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So Others May Eat — at holiday time

By James Palombo

I just returned from another SOME (So Others May Eat) program luncheon. I’ve only attended a few of these gatherings but for Joe and Antonette Lim it’s been 25 years and almost 300,000 servings that have been portioned out. That’s right – a quarter of a century and over a quarter of a million lunches served. And this is amid the other activities that happen via the program, activities which include Family Social Integration meetings, Leadership and Training seminars, Prison Visitations, Hygiene Classes, a Ladies Sewing Cooperative, a Food Pantry Outreach and the administration of a Benevolence Fund that further helps people in need. It’s not the grandest of programs but the energy and spiritual strength exhibited by the Lims always makes me shake my head in admiration. But they are quick to point out that although they contribute money from their Spa business (located at Recreo#38) the additional funds to support this span of activities come from the Christian Church Outreach, donations from those so inclined (they can certainly use more assistance) and a number of fundraisers. And in terms of the luncheon itself, although the kitchen staff is donated via the Lim’s Spa, the support group which attends and serves lunches to those 150 to 200 seated participants is made up of local, national and international volunteers – what the Lims reference as the backbone of their/any well-intentioned charity program.

This Wednesday was the Christmas serving and as it is with the other weekly Wednesday gatherings the ages of those present covered a lot of ground, this time ranging from two  months to 97 years. (This mix alone is a genuine experience.) And given that it was a holiday luncheon, the usual serving and music, songs, dancing and of course prayer were all accompanied by the giving of a special Christmas bag filled with foodstuffs. The idea was that people could then share this food with their families at home – just an additional holiday “touch of the heart” from the Lims. All and all, it was indeed a very heartful afternoon.

I guess one could say that the spirit and dedication of the Lims mirrors the many efforts that take place in San Miguel and across the world as well, every day of the year. It’s the nature of charity work that comes from the grace of God and elsewhere and it seems to keep what is often the unsteady ship of life afloat. And when I participated in the SOME holiday proceedings, and again recognized the dignity and soul surrounding their entire program, I got the feeling that can only come by experiencing what people like the Lims do. It’s a feeling that cannot be manufactured – it’s simply just felt – by means of an effort put forth in the true meaning of paz y amor, week in and week out. In all honesty I felt lucky to be provided the chance to recognize this sensation in myself, and for that I am sincerely grateful to all those who were present on Wednesday.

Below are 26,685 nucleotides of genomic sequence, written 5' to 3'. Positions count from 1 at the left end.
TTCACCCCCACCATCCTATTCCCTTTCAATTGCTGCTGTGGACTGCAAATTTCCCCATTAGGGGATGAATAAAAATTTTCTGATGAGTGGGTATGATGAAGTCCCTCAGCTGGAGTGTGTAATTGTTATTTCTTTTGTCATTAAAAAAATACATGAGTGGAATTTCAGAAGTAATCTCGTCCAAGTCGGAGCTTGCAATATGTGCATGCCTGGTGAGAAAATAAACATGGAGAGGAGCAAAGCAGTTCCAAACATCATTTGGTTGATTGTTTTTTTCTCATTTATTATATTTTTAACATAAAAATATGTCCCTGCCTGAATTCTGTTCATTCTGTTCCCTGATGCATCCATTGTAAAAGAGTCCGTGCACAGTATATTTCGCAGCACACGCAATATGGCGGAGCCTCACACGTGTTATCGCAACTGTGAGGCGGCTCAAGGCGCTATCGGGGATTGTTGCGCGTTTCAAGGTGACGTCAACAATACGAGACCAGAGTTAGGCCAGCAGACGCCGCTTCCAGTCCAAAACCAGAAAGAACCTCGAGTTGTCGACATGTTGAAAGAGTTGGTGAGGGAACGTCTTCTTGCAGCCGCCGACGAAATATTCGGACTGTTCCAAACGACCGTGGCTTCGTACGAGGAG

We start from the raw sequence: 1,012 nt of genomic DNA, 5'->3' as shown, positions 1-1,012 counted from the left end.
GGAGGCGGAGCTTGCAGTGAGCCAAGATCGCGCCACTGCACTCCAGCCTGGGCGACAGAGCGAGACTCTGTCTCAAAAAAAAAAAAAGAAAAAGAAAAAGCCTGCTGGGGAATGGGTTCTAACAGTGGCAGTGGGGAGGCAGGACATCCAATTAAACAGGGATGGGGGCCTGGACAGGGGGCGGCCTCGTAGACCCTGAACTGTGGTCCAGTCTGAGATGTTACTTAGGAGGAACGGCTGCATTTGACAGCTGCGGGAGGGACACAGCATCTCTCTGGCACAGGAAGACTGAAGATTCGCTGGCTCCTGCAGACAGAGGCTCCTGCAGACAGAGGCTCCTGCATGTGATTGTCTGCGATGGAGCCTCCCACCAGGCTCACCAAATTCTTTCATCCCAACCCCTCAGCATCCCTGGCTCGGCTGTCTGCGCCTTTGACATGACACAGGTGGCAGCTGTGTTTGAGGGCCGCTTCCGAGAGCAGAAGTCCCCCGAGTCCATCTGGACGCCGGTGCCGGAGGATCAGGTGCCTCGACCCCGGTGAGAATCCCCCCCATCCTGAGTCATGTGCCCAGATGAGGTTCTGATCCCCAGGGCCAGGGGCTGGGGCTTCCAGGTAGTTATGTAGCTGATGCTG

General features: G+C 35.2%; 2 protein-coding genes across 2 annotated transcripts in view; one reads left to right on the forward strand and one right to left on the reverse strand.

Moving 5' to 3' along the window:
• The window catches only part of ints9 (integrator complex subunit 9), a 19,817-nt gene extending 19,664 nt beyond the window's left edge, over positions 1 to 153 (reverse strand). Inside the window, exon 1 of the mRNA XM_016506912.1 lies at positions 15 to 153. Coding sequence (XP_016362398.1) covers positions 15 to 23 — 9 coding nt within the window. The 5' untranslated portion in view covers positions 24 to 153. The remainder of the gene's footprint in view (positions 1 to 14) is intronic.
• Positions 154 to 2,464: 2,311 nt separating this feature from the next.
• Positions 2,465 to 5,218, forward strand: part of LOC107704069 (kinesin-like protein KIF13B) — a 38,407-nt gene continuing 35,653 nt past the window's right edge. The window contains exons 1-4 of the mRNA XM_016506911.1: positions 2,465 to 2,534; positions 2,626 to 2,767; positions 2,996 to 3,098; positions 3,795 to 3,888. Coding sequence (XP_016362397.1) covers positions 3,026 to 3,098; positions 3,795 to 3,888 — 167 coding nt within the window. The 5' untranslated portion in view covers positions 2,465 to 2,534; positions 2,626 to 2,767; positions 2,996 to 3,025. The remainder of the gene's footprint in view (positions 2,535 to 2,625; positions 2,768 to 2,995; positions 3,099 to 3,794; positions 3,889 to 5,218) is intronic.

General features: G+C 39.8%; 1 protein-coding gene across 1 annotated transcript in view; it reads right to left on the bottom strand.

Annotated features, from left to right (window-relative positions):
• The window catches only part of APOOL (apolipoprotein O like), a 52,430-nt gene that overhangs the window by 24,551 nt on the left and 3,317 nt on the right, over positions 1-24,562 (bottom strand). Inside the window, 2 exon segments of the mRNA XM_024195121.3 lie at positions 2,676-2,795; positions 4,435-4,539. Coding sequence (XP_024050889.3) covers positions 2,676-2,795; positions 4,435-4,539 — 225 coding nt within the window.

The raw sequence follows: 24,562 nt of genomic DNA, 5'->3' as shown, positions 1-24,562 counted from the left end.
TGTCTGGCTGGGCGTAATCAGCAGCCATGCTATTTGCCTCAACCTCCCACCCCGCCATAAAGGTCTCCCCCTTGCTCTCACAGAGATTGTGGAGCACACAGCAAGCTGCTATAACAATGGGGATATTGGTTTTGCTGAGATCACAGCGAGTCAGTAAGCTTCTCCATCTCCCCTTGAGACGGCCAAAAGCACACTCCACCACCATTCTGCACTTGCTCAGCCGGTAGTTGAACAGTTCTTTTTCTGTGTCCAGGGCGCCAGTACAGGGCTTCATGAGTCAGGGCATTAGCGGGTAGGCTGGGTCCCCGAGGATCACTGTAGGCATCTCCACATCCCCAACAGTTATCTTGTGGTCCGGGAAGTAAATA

Although a lot more can be said about the holiday gathering (and the many similar events held within the San Miguel community) I trust that all of you reading this can grasp the depth of what the SOME program and the Lims have been part of. They asked me to relay that on behalf of them, their supporters and the program participants, the wish for a happy and thoughtful holiday season is extended – and may the New Year bring the elements of hope and joy more readily to your table.

(As a brief addendum to this piece let me add that the poverty and hunger in the world are not things to celebrate. Yet, in the context of efforts like that of Lims and particularly at this time of the year, the closing words of Max Ehrmann in Desiderata come to mind: “Whatever your labors and aspirations, in the noisy confusion of life keep peace with your soul. With all its sham, drudgery and broken dreams, it is still a beautiful world. Be careful. Strive to be happy.”)


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